When I started planning for my Taiwan trip, I had no idea what one should go and see.
What famous landmarks were there, where to visit – other than iconic Taipei 101. And since work had me busy – really busy – until the day of my departure, I didn’t start reading about where to go until I was already on the road. Taiwan was this white spot on my internal world map, I had no idea what there was.
Surprisingly, what ended up being my favourite spots on this fantastic little island was nowhere to be found on any travel guides’ highlights list (apart from maybe Taroko) which tended to limit their recommendations to attractions in and around Taipei, like Longshang Temple or the National Palace Museum.
But Taiwan is much more than just Taipei and thanks to its extensive and reliable train and bus networks, you can be anywhere on the island within just a few hours (read more about getting around here).
If you are ready to leave Taipei behind, check out these surprising finds:
1 – Jiufen
This former little mining town is sometimes included in organized day tours from Taipei, but its real charm is only visible at night, when traditional red lanterns turn it into a magical scene from a Miyazaki movie. In fact, there are many internet rumours about how Jiufen inspired the setting in Spirited Away, but those you dig deeper will find that Miyazaki only said that he was inspired by many real-world locations, and never specifically mentions Jiufen. Nevertheless, Totoro and Kaonashi (Noface) figurines are seen in every other souvenir shop and one cannot help but imagine the quirky spirits from those stories in every corner.
Staircases connect the different levels and vendors offer a broad selection of food and goods. The steam from the food stalls fill the narrow alleyways with pleasant spice and music plays from restaurants. Occasional breaks between the houses offer views over the valley.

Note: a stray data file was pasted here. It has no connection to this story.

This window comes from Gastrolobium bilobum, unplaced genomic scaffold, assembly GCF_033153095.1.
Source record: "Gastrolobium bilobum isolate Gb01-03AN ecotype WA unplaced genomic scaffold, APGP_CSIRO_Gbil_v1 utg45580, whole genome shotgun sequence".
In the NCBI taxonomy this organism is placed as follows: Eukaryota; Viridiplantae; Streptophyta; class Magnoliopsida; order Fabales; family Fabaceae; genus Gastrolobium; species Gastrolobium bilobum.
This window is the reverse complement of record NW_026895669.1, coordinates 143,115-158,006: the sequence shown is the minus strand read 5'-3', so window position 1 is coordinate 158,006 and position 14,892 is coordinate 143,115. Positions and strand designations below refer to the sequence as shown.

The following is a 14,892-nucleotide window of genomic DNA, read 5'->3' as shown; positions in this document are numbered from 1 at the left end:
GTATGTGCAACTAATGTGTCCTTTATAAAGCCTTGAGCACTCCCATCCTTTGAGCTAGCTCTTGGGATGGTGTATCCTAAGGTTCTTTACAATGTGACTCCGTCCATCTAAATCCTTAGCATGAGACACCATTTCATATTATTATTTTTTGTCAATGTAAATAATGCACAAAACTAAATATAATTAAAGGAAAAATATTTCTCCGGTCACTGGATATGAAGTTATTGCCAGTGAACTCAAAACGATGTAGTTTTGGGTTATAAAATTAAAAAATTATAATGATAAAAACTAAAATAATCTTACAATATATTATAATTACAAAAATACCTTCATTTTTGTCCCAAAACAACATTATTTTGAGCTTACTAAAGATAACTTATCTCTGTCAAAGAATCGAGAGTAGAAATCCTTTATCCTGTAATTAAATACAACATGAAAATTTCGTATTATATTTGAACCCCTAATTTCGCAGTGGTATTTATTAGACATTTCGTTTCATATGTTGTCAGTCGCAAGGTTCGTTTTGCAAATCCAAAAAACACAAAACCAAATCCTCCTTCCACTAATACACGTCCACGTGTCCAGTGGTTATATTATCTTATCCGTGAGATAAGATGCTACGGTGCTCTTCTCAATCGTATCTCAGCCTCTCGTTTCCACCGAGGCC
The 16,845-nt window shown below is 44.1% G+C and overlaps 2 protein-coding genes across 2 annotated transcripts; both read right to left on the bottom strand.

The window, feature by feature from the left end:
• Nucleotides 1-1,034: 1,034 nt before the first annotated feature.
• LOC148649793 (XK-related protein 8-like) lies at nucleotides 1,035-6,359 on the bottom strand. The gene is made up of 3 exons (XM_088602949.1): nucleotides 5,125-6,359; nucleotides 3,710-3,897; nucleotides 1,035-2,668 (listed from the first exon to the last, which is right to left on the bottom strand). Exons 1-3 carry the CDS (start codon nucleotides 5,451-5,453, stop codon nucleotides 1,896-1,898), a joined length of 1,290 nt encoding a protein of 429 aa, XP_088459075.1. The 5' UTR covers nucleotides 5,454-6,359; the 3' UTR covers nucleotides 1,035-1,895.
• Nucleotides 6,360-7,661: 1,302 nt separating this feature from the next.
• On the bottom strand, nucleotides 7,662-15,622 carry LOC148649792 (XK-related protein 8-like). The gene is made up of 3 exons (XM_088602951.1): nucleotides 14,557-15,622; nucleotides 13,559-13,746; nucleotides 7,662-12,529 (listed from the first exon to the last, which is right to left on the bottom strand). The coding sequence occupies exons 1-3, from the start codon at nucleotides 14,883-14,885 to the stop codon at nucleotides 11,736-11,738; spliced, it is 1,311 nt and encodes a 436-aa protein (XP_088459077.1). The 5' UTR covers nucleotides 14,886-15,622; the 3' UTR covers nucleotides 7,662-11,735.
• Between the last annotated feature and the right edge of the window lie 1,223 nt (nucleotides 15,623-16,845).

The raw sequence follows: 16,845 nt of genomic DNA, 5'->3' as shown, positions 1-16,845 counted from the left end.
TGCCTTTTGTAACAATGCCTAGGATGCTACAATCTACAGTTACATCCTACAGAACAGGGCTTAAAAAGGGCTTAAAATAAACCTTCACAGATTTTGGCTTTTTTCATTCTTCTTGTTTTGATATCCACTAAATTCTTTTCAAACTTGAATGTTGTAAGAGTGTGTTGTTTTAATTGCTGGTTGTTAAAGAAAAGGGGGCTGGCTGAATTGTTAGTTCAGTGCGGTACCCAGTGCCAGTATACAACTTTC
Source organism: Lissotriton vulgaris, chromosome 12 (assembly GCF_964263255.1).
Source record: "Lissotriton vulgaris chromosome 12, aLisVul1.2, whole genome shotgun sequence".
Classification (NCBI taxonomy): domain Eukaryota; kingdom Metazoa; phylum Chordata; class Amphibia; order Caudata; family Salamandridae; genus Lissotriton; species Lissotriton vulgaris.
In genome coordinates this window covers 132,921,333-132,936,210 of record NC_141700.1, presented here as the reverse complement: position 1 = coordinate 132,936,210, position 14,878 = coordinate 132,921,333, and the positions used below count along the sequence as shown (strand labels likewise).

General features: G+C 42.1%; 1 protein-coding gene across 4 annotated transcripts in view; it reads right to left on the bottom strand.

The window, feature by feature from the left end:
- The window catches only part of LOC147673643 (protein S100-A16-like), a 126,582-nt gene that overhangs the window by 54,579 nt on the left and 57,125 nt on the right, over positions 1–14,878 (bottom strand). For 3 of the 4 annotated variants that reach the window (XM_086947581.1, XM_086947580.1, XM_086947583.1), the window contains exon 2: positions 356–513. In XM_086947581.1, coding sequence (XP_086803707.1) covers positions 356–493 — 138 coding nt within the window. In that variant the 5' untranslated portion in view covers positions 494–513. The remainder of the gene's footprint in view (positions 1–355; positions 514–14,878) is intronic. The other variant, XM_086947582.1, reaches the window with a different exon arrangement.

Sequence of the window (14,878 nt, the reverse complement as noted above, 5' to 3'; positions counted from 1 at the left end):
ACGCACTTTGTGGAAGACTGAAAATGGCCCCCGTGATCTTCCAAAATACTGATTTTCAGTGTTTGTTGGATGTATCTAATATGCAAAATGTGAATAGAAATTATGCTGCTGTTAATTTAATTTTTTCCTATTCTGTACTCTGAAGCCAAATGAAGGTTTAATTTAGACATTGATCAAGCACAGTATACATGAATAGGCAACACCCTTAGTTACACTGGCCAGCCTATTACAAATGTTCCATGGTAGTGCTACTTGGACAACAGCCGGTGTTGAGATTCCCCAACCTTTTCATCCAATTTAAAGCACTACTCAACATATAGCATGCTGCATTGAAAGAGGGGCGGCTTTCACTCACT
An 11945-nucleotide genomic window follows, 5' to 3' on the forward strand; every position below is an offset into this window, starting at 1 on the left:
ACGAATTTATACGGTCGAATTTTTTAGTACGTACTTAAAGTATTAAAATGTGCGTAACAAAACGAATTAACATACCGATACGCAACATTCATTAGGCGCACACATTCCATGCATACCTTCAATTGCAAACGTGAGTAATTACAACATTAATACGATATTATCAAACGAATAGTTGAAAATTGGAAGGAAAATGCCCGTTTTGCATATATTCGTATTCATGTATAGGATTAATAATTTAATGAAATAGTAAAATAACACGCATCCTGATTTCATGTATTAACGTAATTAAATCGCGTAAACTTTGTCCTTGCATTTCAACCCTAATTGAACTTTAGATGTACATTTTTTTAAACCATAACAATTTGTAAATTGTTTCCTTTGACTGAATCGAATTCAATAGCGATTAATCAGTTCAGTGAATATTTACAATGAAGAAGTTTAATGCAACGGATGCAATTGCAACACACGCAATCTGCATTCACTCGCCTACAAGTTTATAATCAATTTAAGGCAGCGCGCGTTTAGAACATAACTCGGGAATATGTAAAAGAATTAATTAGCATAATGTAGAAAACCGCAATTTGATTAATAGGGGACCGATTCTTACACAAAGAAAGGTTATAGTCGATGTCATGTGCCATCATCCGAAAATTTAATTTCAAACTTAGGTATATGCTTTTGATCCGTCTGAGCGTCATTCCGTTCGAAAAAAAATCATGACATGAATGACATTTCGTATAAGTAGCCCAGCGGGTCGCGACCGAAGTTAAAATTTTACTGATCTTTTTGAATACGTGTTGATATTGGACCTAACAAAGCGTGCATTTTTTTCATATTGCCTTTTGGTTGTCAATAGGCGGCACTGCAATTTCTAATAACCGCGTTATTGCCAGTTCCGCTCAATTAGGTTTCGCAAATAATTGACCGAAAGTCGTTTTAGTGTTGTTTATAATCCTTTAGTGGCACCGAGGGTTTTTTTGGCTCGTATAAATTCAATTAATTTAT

It is best to take your time strolling through Jiufen and enjoy a traditional snack in one of the many tea houses.
2 – Taroko National Park
The Taroko National Park is Taiwan’s pride and few tourists will not stop there. Organized tours with preset schedules will cart visitors from stop to stop and give them minutes to see vistas that should be appreciated for longer than it takes to break out the selfie stick.
The better way to see this lush green space is to make use of Taiwan’s official tourist shuttle busses that service the park’s point of interests in a hop-on-hop-off manner, or to rent a car and be entirely independent.
The Shakadang Trail, a roughly 9 km long in-and-out path along the banks of river it was named after, is the highlight of the area. It sees fewer tourists because of its length and is not as packed as for example Yanzikou (Swallow grotto trail). You need no permits and the trail is easy to walk and well marked.
3 – Fo Guang Shan Buddha Museum (佛光山佛陀紀念館)
This little gem of a museum turned out to be one of the most interesting sights during my stay in Taiwan. I would not chosen to visit here myself, had it not been for my travel buddy who insisted that we should go there.
A direct bus takes you to the monastery from Kaohsiung (see their website for details)